The "social policy" is used by the government to apply to the policies for welfare and social protection, to the ways by which welfare is developed in a society and to the academic study of the subject.
Social policy is usually concerned as policies for social service and for welfare of state, but actually it means that these policies are concerned to the issues, which are beyond government's actions.
Indeed, whatever one's position in relation to globalization the concept/debate is a significant one for this field, and even 'septic internationalists' who otherwise deny the fundamental precepts of the globalization thesis would agree there is a need to address the wider global contexts and dimensions of social policy. In fact, used carefully, 'globalization' presents many new opportunities to critically interrogate social policy to think about how we construct fields of enquiry, the concepts and theories we use, the areas and issues we examine, and the types of questions we ask. (Nicola Yeates)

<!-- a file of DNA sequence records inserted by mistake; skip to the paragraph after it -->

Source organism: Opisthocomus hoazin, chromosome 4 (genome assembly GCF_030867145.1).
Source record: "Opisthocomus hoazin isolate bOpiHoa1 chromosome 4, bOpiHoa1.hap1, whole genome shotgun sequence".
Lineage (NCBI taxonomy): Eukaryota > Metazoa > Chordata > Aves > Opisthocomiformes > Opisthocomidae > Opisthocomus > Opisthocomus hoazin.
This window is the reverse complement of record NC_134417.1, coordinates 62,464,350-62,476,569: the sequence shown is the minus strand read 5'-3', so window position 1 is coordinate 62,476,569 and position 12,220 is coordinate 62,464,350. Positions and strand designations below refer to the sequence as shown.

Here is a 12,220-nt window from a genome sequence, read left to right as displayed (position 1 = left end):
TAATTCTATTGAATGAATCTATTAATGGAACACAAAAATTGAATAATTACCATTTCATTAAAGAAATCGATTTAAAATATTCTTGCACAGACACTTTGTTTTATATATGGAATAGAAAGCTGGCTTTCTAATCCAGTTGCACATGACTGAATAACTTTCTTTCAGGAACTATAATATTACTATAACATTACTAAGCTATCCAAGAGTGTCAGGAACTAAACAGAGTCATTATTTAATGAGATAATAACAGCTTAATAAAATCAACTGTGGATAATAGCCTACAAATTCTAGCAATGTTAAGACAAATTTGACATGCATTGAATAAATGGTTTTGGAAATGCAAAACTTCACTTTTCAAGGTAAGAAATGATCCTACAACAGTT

One basic illustration of how a globalization perspective 'disrupts' the precepts of social policy is to consider how it challenges the basic unit of analysis the national welfare state. Thus, academic social policy has essentially been concerned with variations in how welfare services are financed, organized, delivered, and consumed within these political territories as well as with the effects of these services on the social structure, social relations, and quality of life of their resident populations. Whether the variations are between social groups, over time, or between countries, the nation-state and the social policies enacted within it have framed the analysis. ...